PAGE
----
Farm Ireland

Sunday 25 February 2018

Attitudes changing as farmers see the value of going 'organic'

Pat Barry

In the not so distant past conventional farmers would have looked down on their organic farmer colleagues as a bunch of ideological, tree-hugging, sandal-wearing hippies whose aim was to religiously pursue the green agenda.

This thinking has changed over the past number of years thanks in no small part to the Organic Demonstration Farm Open Days held during the summer months. These open days, which are organised by Teagasc and Department of Agriculture, showcase what is best about organic farming systems. All enterprises are covered and many conventional farmers leave these events with a changed attitude to the "green" option.

Organic farmers will tell you that when they convert they are often viewed with scepticism by their neighbours, but this quickly changes to admiration when the animals continue to thrive, crops continue to grow and the farm is not overcome with weeds.

Indeed, neighbours are often envious when they are told that the system is more profitable than it was in the past as the gap between input costs and products sold widens.

In order for an organic farming system to be profitable and to maintain levels of production as high as possible the farmer will need to be aware of the nutrient value of animal manures, the importance of clover and the need for high levels of animal welfare.

As well as that, the farmer needs to be able to produce products which are in demand and at times of the year that consumers are willing to purchase them. The farmer needs to always have an eye of the person that is purchasing their product and paying a premium price for it.

Conventional farmers can definitely learn from their organic colleagues who farm with no artificial fertilisers, no sprays and reduced veterinary inputs. Remember, none of us has a monopoly on knowledge.

Markets for organic produce have held up well despite the recession -- this will be examined in more detail in later articles. National Organic Week (September 13-19) will allow people the opportunity to see what organic produce is available locally. Events are organised nationwide and times and venues can be found on

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Organic farming is a system of farming which avoids the use of soluble fertilisers, pesticides, growth regulators, feed additives and other chemicals. The organic farmer relies on the use of crop rotations, animal manure, clover, low stocking rates and good animal husbandry for producing outputs. The natural immunity of plants and animals are used to combat disease whenever possible.

The organic tillage farmer and vegetable grower aim to have a high level of organic matter and a high level of biological life in the soil. Excellent husbandry, farm management and planning skills are required as quick-fix chemical and pharmaceutical solutions are no longer an option.

There is a perception that organic farming is difficult, contains a lot of red tape, demanding on labour and only returns low levels of productivity. The reality is different. The best organic farmers using good husbandry and management skills can achieve stocking rates up to 1.8lu/ha. In terms of paperwork, detailed records must be kept, but most farmers in REPS are already familiar with this type of record keeping.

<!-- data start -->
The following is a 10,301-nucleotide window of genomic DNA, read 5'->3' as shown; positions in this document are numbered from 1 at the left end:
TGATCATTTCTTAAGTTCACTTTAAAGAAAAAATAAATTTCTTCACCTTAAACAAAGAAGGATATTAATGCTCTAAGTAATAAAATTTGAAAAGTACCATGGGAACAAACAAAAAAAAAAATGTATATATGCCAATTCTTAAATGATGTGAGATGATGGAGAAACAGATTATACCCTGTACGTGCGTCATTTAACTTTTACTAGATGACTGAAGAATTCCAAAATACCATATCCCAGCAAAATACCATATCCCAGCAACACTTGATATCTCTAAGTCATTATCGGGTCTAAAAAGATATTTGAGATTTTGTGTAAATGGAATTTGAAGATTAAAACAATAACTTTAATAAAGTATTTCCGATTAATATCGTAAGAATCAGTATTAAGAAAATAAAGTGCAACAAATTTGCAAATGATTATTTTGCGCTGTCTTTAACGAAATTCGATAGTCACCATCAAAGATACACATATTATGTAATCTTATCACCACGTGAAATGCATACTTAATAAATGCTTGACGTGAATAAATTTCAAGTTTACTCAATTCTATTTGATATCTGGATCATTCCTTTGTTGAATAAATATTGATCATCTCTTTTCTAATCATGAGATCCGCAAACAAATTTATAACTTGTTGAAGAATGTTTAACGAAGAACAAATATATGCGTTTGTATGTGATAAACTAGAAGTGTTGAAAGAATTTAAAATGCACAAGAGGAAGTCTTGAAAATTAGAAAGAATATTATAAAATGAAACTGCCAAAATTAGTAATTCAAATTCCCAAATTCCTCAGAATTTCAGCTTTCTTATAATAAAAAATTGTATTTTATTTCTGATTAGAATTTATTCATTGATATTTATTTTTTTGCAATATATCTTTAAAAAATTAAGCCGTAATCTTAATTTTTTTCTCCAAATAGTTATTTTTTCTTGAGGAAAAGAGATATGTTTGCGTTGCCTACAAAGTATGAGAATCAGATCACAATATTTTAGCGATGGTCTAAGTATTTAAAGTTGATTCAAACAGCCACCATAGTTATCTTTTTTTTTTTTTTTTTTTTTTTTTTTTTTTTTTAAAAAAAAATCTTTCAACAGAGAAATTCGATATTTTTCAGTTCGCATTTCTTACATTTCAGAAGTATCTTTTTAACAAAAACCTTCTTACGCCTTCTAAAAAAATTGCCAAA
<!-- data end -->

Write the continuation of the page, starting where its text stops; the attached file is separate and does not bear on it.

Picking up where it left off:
There are several factors which make organic farming profitable:

  • Premium price for produce -- need to produce what the market demands;
  • Maximising organic farming scheme payments;
  • Maintaining current levels of productivity;
  • Minimising the use of expensive inputs.

Basic principles of organic farming are:

  • Maintenance and enhancement of natural soil fertility and soil biodiversity;
  • Minimum use of non-renewable resources and off-farm inputs;
  • Efficient recycling of nutrients around the farm;
  • Maintenance of animal health by encouraging natural defences, and the selection of appropriate breeds and practices;
  • Observance of a high level of livestock welfare;
  • Maintenance of plant health by preventative measures, eg choice of species and varieties resistant to pests/diseases.

These principles will be considered in greater detail in future articles.

Considering the switch?

If a farmer is considering making the switch to organic it is vital that they gather as much information as possible and make an informed decision.

Prospective organic farmers should first consult their REPS planner or advisor to determine suitability. Farmers should visit some of the organic farming demonstration farm open days where one will see organic production systems at first hand and meet other organic farmers, personnel from the organic certification bodies, the organic unit of Department of Agriculture and the Teagasc Organic Specialist Advisory Team.

Teagasc also run a series of 25-hour courses entitled "Principles of Organic Farming" which give basic training for organic farmers, who are now required to join the Organic Farming Scheme. Teagasc also has a range of literature available and publishes a regular newsletter with timely tips for organic farmers.

Irish Independent